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Nginx SSL Offloading, Encryption and Certificates with NGINX

Discussion in 'Nginx and PHP-FPM news & discussions' started by eva2000, May 25, 2014.

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  1. eva2000

    eva2000 Administrator Staff Member

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    NGINX provides a number of SSL features that allow it to handle most SSL requirements. NGINX uses OpenSSL and the power of standard processor chips to provide cost effective SSL performance. As the power of standard processor chips continues to increase and as chip vendors add cryptographic acceleration support, the cost advantage of using standard processor chips over specialized SSL chips also continues to widen.

    [​IMG]



    Decrypting HTTPS traffic on NGINX brings many benefits

    The three major use cases for NGINX with SSL are:

    SSL Offloading


    When NGINX is used as a proxy, it can offload the SSL decryption processing from the backend servers. The are a number of advantages of doing decryption at the proxy:

    • Improved performance. The biggest performance hit when doing SSL decryption is the initial handshake. To improve performance, the server doing the decryption can cache SSL session IDs and manages TLS session tickets. If this is done at the proxy, then all requests from the same client will be able use the cached values, but if this is done on the backend servers, then a client’s requests may go to more then one server, thus requiring the client to re-authenticate. The use of TLS tickets can help mitigate this issue, but they are not supported by all clients and can be difficult to configure and manage.
    • Better utilization of the backend servers. SSL processing is very CPU intensive, and is becoming more intensive as key sizes increase. Removing this work from the backend servers allows them to focus on what they are most efficient at, delivering content.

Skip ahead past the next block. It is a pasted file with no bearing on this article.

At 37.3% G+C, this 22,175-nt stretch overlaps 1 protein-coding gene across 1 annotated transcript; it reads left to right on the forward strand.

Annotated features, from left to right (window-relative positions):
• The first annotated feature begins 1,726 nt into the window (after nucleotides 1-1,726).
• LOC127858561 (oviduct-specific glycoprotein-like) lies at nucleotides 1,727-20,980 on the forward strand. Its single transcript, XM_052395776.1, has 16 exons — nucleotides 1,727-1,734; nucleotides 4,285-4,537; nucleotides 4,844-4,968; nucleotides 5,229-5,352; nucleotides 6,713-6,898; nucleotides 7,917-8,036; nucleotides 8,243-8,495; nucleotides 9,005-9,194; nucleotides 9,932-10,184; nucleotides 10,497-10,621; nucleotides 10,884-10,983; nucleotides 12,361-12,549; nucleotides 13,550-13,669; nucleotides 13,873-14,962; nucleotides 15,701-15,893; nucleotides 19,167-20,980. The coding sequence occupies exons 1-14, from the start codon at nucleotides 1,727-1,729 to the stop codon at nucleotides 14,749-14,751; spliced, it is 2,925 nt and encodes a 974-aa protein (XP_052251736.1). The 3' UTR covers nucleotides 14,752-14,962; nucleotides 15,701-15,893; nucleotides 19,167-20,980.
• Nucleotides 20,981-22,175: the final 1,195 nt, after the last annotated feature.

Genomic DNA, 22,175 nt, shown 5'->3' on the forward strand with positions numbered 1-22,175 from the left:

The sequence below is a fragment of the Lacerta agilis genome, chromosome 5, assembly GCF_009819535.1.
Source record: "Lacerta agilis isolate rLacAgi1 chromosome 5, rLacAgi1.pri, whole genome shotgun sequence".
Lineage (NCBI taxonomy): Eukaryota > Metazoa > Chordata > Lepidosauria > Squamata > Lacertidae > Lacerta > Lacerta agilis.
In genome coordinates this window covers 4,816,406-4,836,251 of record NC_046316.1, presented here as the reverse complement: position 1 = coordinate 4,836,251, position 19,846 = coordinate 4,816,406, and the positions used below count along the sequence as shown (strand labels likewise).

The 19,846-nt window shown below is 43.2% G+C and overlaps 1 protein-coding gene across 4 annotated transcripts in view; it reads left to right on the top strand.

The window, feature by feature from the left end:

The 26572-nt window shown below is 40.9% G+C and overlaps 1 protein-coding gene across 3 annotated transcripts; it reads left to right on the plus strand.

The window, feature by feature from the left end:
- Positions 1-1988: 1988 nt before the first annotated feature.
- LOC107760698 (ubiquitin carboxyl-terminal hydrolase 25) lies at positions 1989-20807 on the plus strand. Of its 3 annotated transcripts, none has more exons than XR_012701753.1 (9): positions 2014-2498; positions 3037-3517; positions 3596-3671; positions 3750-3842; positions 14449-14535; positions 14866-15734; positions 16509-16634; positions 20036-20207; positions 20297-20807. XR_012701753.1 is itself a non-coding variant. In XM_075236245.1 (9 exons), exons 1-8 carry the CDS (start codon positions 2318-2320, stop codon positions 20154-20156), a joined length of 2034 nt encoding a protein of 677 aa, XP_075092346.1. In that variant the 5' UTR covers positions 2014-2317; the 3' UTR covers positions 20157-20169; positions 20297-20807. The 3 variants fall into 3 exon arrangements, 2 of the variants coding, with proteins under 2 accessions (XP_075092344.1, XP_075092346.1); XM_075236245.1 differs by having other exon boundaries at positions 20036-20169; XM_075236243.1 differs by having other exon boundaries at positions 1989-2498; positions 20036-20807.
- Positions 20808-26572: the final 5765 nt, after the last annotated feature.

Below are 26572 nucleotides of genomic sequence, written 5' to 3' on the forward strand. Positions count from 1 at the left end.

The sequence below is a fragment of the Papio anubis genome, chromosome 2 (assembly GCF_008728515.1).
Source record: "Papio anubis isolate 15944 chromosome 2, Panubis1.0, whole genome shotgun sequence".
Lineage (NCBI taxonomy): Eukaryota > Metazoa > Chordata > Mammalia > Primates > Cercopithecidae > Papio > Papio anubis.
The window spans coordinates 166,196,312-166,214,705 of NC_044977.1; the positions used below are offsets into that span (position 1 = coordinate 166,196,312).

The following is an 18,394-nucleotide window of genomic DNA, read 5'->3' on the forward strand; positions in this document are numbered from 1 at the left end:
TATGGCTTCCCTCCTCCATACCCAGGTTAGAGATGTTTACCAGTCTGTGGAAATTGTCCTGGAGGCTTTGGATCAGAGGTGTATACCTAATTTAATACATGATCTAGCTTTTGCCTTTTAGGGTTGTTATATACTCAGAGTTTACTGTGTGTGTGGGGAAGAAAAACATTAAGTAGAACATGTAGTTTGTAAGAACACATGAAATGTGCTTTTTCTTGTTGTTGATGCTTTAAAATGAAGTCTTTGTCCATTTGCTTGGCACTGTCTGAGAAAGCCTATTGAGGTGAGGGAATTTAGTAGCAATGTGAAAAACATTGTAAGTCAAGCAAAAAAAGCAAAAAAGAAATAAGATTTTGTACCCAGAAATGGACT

• Intelligent routing. By decrypting the traffic, the proxy has access to the request content, such as headers, URI, etc., and can use this data to route requests.
    • Certificate management. Certificates only need to be purchased and installed on the proxy servers and not the backend servers. This saves both time and money.
    • Security patches. If vulnerabilities arise in the SSL stack, the appropriate patches need only be applied to the proxy servers.

    Read more

    SSL Encryption to the Origin Servers


    There may be times when you need NGINX to encrypt requests that it sends to the backend servers. These requests may arrive at the NGINX server as plain text or as encrypted traffic that NGINX must decrypt in order to make a routing decision. By using a pool of keep alive connections to the backend servers, SSL handshakes will be minimized thus maximizing SSL performance. This is achieved very simply by configuring NGINX to proxy to “https” and NGINX will automatically encrypt the traffic it is not already encrypted.

    End-to-End Encryption


    Because NGINX can do both decryption and encryption, you can achieve end-to-end encryption of all requests while still allowing NGINX make layer 7 routing decisions. In this case the clients communicate with NGINX over HTTPS, NGINX decrypts the requests and then encrypts them before sending them to the backend servers. This can be desirable when the NGINX proxy is not collocated in a data center with the backbend servers. As more and more servers are being moved to the cloud, it is becoming more necessary to use HTTPS between the proxy and the backend servers.

    Client Certificates